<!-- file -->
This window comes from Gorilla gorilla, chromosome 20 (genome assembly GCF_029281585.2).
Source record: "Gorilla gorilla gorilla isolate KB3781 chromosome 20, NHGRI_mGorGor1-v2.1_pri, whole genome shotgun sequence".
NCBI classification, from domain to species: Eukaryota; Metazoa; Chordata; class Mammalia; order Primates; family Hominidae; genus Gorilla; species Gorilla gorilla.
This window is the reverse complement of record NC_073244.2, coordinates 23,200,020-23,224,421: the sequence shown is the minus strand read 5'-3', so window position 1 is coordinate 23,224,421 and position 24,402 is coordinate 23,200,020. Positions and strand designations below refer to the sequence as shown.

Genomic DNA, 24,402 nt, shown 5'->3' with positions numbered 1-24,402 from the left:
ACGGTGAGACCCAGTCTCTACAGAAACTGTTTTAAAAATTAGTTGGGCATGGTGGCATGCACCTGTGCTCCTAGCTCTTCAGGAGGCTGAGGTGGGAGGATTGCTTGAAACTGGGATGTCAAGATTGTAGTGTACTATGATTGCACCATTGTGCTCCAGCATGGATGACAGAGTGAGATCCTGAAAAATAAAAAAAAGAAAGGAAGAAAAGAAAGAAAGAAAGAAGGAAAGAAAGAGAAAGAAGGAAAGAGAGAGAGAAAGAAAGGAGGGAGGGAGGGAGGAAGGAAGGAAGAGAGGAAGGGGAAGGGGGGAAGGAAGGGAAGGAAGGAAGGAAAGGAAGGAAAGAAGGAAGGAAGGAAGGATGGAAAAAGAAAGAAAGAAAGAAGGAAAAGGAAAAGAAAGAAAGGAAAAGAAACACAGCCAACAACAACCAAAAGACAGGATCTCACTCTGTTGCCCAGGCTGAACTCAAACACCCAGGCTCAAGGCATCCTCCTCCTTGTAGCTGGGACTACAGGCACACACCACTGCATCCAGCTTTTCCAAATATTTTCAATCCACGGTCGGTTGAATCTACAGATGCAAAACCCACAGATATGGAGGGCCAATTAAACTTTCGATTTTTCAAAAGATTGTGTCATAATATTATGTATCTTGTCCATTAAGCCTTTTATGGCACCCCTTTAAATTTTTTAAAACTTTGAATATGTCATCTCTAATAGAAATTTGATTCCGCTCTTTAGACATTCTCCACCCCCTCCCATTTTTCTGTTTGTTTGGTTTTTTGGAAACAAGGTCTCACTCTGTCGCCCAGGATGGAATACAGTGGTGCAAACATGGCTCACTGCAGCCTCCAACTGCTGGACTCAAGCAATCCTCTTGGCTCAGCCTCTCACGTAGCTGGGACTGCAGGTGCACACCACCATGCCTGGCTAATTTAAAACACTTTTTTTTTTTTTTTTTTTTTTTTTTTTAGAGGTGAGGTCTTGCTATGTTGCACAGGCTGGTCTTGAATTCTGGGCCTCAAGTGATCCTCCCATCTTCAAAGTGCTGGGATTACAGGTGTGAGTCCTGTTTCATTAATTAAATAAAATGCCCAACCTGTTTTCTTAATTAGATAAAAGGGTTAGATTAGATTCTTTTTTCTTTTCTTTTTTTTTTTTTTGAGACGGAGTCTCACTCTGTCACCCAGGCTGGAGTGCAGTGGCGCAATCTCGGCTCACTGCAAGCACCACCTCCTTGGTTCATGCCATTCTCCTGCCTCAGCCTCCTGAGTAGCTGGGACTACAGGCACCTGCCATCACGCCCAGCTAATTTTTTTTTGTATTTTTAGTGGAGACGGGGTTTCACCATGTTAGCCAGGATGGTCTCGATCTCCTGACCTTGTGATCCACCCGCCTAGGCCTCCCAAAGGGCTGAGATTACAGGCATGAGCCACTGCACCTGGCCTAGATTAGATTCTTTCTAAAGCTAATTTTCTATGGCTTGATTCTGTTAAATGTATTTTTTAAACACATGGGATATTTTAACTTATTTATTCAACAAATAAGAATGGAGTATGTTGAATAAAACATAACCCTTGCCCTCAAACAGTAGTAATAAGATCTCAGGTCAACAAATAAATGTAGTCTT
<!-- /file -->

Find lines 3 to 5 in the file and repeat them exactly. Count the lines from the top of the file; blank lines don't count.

NCBI classification, from domain to species: Eukaryota; Metazoa; Chordata; class Mammalia; order Primates; family Hominidae; genus Gorilla; species Gorilla gorilla.
This window is the reverse complement of record NC_073244.2, coordinates 23,200,020-23,224,421: the sequence shown is the minus strand read 5'-3', so window position 1 is coordinate 23,224,421 and position 24,402 is coordinate 23,200,020. Positions and strand designations below refer to the sequence as shown.

Genomic DNA, 24,402 nt, shown 5'->3' with positions numbered 1-24,402 from the left: